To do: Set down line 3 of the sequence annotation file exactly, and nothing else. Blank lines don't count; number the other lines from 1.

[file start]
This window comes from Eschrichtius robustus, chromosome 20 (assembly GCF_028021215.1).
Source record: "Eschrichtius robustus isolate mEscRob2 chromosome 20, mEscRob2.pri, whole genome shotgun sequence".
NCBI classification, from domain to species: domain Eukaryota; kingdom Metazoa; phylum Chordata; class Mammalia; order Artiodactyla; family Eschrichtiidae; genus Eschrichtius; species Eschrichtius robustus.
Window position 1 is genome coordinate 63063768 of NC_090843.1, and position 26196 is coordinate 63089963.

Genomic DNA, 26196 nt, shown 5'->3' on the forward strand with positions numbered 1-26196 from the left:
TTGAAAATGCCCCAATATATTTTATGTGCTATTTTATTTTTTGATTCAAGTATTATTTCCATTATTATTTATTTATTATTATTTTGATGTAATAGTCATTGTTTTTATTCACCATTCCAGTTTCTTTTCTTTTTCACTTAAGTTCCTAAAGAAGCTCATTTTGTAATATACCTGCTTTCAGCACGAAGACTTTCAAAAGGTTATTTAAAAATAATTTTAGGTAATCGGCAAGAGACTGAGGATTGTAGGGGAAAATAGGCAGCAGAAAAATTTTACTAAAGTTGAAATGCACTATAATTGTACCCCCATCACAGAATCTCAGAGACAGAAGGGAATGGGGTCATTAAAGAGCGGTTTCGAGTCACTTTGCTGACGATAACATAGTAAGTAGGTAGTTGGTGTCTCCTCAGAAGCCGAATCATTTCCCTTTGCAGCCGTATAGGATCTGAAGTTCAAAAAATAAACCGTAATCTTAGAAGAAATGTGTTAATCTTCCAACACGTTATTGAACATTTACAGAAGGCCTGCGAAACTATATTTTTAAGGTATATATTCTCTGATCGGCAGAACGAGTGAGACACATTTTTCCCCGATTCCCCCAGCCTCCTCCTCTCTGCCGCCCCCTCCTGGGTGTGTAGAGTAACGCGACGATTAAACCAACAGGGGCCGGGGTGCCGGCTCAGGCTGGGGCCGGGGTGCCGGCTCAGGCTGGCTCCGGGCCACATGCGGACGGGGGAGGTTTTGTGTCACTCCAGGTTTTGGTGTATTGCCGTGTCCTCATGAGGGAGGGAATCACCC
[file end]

NCBI classification, from domain to species: domain Eukaryota; kingdom Metazoa; phylum Chordata; class Mammalia; order Artiodactyla; family Eschrichtiidae; genus Eschrichtius; species Eschrichtius robustus.